Getting the gains set appropriately in the various parts of the signal chain is important in order to avoid distortion and clipping at higher signal levels and to minimize noise at lower signal levels.
With Marantz pre/pros, this concern has to include the trim levels on each of the inputs (which can be set individually), the trim levels on each of the speaker channels, and the setting of the master volume control.
If you can avoid it, you shouldn't try to compensate for low gain in a later stage of amplification by increasing the gain of a previous stage. When carried too far, this can cause the output of the earlier stage to overdrive the input of the later stage, which results in clipping. This can have audible results (a harsher sound) and, if the clipping happens in the final amplifier stage, it can cause damage to speakers (due to overheating by higher average currents through their electromagnets).
I'm surprised that you can't run the Crown amps with a gain of 100% without audible noise. Are you hearing that with shorting stubs connected to the Crown amps' inputs? I.e.
with an input signal guaranteed to be 0 volts with no noise? If so, I'd contact Crown, since the spec sheet for the 1500 claims that the noise is supposed to be 103dB down when driven at full power (i.e.
with an input signal of 1.4v rms). That should translate to being completely inaudible when the input signal (and thus their output power) is at minimum (0v) unless you have your ears very close to the tweeters.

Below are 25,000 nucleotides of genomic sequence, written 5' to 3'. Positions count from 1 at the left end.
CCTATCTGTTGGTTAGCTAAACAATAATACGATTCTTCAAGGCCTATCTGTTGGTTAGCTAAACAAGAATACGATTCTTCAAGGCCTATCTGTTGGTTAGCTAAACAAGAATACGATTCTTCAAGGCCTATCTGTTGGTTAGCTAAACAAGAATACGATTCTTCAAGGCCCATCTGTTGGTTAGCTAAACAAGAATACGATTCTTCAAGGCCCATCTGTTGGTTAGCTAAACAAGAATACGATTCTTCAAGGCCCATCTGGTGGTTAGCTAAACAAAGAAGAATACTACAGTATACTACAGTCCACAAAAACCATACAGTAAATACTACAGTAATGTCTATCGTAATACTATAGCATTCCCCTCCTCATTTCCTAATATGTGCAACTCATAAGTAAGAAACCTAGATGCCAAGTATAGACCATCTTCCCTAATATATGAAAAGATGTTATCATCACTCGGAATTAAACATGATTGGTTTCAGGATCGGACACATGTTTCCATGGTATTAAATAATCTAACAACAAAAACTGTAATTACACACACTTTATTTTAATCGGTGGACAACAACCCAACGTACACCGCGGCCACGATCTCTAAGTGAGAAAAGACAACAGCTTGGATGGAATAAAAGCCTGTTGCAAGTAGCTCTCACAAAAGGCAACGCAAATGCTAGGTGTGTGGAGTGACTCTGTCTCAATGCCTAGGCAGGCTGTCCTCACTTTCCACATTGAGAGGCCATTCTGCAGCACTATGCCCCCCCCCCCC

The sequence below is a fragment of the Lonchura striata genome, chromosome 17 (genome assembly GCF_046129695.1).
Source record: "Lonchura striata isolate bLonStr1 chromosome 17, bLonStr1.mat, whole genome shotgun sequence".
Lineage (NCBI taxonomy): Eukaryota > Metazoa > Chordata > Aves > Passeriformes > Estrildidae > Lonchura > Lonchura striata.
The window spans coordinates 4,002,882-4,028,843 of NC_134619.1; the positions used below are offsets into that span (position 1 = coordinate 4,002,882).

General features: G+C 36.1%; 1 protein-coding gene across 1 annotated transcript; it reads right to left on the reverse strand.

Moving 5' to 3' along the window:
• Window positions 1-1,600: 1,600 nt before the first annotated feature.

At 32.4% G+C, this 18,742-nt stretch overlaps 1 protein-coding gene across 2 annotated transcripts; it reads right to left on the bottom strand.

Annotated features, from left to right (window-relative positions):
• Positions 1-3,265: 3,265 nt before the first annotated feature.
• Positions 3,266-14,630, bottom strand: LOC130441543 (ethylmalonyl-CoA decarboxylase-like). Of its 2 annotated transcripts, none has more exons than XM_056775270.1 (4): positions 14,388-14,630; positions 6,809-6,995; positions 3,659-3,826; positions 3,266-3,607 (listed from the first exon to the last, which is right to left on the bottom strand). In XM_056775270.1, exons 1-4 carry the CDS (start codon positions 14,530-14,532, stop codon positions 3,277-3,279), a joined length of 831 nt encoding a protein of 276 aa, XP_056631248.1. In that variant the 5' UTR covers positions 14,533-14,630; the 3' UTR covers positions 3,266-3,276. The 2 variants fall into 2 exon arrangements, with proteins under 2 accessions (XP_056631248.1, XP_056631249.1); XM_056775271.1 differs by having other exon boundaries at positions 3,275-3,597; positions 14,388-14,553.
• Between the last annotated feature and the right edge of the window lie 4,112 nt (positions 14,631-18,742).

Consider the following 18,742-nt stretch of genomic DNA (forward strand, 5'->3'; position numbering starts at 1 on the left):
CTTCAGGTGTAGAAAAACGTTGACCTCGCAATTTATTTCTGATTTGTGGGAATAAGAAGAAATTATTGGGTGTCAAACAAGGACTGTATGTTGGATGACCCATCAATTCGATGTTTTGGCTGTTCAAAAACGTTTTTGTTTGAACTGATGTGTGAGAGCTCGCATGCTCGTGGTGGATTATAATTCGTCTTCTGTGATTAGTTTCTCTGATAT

If you're only hearing noise when other equipment is attached to the inputs, then the noise probably is originating elsewhere, and not internal to the Crown amps. You should determine if the source is internal to the amps by putting shorting stubs on their inputs: if the amps are essentially silent with them attached, then the noise source is external. (Due to a "ground loop", in the 7701, or elsewhere.)
Are your Energy speakers actually RC-10s? I can't find a model C-10 on their site. If so, bear in mind that they have a maximum power capacity of only 175 Watts, so driving them at the maximum possible sound level (with the Crown amps outputting their full 300W) is likely to damage them.
WRT the volume setting on the 7701, don't forget that after Audyssey calibration, the 7701's volume settings are logarithmic. They tell the 7701 the sound level that you want to have at your primary listening position. Its volume settings tell you nothing whatsoever about what fraction of their maximum power your amps actually are producing. In particular, a value of 80 on the 7701's "absolute" volume scale would make your audio system attempt to produce movie reference sound levels, with peaks of 105dB. Energy RC-10 speakers aren't quite efficient enough to do that, and would be damaged if you tried. However, in most home listening environments, most people prefer to listen about 20dB below reference, with volume settings in the vicinity of 60.
Harman/Crown provides a calculator which tells you how much power is needed to produce a specific sound level using speakers of a given sensitivity at a particular listening position. It can be quite helpful in evaluating the kinds of equipment to get if you want to be able to listen at full movie reference levels. See http://www.crownaudio.com/elect-pwr-req.htm
I hope these comments help a little.